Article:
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The Party goes for a courtroom showdown: Most Russians want to rid themselves of the communist legacy, but the old guard refuses to be buried. Peter Pringle reports from Moscow

SEVEN decades of communism went on trial last week, pressed into a courtroom so small that even the correspondent of Pravda, the party's old voice, could not gain entry.

The lack of space prompted former comrades to accuse the chairman of the Russian Constitutional Court, a mild and serious man named Valery Zorkin, of being like Andrei Vyshinsky, the Soviet prosecutor notorious for his rancour and vindictiveness during the Stalin purges in the 1930s. The Pravda man demurred. 'Let us not draw parallels with such an obnoxious figure,' he said.

Even so, such parallels have been drawn in the unfolding courtroom spectacle that Boris Yeltsin asserts could determine 'Russia's destiny'. In joint hearings, the communists are challenging Boris Yeltsin's decree last year banning the party and seizing its assets, and Mr Yeltsin is contending that the party itself became unconstitutional by its conduct. By agreeing to hear the pleas, Mr Zorkin has been accused by the communists of conducting a political trial, a charge he sternly rejects. It is open to the public, he emphasises, even if people have trouble squeezing in.

Other Russian lawyers view the hearing as a signal of a return to civilisation, with both sides permitted to present their cases, in contrast to the one-sided affairs of times past. They say that if the ruling is grounded in law, not passion, it will show Russia is building a state founded on rule of law. The case, which is expected to last several weeks, is nevertheless being viewed as the last gasp of the Communist Party that once numbered 19 million, but can hardly muster 10,000 at a Moscow demonstration these days.

The 13 judges hearing the case are wearing black gowns in the style of the US Supreme Court. But unlike members of that court, who sit on a raised dais in the huge neo-classical white marble building on Capitol Hill, the Russian court members sit in armchairs on the same level as the spectators and the lawyers around a half-moon-shaped table. The chairman sits behind an unfurled Russian tricolour below a hammer and sickle symbol, a leftover from communism, and he keeps order by banging on a brass plate hanging by a piece of string from a stand on the table.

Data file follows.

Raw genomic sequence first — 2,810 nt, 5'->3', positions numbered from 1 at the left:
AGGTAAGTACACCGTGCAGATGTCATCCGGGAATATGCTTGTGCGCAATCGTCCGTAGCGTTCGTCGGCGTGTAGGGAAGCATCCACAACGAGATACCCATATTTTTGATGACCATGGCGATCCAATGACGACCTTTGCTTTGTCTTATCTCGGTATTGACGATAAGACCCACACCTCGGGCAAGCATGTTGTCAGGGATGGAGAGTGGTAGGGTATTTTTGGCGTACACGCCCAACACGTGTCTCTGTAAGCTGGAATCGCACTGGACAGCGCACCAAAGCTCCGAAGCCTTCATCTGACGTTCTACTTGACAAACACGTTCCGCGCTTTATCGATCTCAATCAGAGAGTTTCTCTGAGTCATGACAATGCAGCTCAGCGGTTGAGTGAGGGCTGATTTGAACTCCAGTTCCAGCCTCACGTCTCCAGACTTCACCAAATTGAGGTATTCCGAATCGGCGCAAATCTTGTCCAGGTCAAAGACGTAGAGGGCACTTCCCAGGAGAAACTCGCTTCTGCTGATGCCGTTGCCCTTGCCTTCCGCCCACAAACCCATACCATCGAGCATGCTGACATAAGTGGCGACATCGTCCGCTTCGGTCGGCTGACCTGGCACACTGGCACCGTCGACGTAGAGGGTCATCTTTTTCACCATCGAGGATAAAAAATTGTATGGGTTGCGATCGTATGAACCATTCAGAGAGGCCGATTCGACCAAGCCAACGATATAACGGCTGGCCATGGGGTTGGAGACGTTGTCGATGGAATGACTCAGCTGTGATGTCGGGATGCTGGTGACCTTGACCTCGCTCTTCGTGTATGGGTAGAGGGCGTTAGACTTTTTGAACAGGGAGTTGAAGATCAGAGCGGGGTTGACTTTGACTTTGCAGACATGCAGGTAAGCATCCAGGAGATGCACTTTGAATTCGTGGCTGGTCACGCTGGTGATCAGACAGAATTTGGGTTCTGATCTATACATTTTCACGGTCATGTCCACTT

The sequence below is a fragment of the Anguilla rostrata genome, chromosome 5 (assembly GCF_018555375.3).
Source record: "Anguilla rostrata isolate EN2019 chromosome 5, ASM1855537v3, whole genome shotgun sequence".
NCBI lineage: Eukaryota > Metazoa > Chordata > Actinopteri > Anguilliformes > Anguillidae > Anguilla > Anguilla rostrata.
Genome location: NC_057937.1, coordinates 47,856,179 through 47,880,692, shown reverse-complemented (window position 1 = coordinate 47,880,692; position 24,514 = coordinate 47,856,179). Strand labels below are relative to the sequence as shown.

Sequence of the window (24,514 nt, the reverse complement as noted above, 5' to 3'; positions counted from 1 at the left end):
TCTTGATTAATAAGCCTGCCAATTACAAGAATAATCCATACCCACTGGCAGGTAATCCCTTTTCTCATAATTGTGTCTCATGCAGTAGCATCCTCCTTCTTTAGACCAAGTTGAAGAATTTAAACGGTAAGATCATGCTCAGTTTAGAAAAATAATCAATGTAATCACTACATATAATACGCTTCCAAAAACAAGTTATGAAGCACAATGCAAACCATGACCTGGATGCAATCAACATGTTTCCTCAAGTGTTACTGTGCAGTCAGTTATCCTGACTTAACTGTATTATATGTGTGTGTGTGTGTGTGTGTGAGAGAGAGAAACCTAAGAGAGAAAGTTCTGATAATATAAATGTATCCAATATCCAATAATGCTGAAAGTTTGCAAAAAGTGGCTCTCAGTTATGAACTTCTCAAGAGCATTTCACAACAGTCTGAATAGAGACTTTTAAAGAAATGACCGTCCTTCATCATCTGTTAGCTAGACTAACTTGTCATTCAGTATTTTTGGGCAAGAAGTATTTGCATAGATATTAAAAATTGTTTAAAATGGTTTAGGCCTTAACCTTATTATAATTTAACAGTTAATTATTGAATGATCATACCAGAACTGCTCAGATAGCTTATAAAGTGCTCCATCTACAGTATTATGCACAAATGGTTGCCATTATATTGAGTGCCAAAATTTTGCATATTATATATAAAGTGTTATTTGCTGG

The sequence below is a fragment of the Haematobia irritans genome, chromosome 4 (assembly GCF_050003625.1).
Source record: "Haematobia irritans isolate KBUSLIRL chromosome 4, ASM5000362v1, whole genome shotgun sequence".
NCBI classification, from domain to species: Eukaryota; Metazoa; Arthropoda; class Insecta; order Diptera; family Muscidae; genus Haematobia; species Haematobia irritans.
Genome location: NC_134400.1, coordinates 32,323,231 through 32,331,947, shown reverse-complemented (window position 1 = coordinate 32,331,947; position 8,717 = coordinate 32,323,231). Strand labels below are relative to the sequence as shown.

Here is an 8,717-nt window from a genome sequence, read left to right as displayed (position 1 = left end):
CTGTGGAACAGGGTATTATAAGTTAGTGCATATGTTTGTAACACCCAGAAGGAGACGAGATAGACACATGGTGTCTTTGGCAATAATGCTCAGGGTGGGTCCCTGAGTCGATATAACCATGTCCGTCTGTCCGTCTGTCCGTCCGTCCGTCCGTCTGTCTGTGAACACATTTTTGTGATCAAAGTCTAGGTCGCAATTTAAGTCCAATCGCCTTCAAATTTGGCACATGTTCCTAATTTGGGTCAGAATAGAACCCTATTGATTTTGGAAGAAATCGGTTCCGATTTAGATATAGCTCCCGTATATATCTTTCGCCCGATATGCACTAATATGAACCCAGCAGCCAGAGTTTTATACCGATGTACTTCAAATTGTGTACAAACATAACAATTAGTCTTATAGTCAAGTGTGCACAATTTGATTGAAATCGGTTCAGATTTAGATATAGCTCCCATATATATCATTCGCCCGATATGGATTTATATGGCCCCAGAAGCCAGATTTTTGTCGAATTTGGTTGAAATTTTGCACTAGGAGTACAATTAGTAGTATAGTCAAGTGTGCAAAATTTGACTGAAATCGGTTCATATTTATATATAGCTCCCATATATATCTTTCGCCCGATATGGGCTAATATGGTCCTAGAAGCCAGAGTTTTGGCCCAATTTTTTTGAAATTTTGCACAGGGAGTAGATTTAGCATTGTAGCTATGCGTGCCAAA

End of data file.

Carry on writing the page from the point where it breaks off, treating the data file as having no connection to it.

The court, which still has old hardliners on its staff, has been tough but fair. Asked by each side why the last chief communist, the former Soviet president, Mikhail Gorbachev, was not attending (he declined, saying the proceedings were too divisive) Mr Zorkin snapped back: 'Is his absence an obstacle to examining the case in essence? Members of the court express their opinion that it is no obstacle . . . I ask you not to return to this problem again.' Asked by the communists if they had the right to reject any of the judges, Mr Zorkin said they did not. The law did not permit it and he would follow the law. He also rejected complaints from the Yeltsin camp that the communists were allowed too many representatives.

Each side seems to sense the overweening need for compromise and calm, but every so often they are outraged. The communists exploded when they heard the court was ready to take evidence on Mr Yeltsin's behalf from the Harvard University professor, Richard Pipes, who has a long history of producing anti- communist tracts. 'I felt wonderful when I was led into the courtroom,' said Professor Pipes. 'Here I was, invited as an expert witness by a court that is in the process of delegitimising the Communist Party of the Soviet Union. It was an enormously satisfying moment.' Much to the annoyance of the communists, he also got a seat.

'Why should Pipes be involved in this?' the communists demanded. 'Why is not some other specialist here from China, for


'If you like you can express your opinion later in the press or in a monograph,' Mr Zorkin replied to laughter in the room. 'There is no time limit to the hearings,' he went on, 'but we count on the sense of the speaker. At some parliaments they speak endlessly . . . I did not mean the Supreme Soviet.'

Fed up by the third day, the communists tried to break up the hearing. The party lawyer, Alexander Kligman, asked that the two pleas should be heard separately as the communists had originally requested, but he was turned down, making way for the initial attack from the Yeltsin lawyers.

As presented, it was predictable. The Politburo had approved KGB terrorist and assassination squads before and after Stalin's time. A Ukrainian priest had been murdered with Khrushchev's assent at the time he was the Ukrainian party boss. A Pole named Sashit and an American named Ogints had been assassinated. The KGB had crack troop units that were 'infinitely devoted to the Communist Party and the Motherland'. Everything they did had been approved by the party.

Former Soviet citizens had guessed as much; they had just never heard the documentary evidence which the robust Yeltsin lawyer, Andrei Makarov, had unearthed from the communist files.

There is plenty more to come, including six volumes - totalling 2,000 pages - on the failed August coup and many more from the Central Committee's Special File, the KGB and the Moscow party archives. The trial could take months.

Most Russians, it seems, would rather it was all over sooner. They are more concerned with overcoming the communist legacy and improving their lot under Mr Yeltsin than bothering to examine whether the Communist Party of the Soviet Union should exist or not, or whether President Yeltsin's decrees banning the party and confiscating its property were acts in accord with the law.

(Photograph omitted)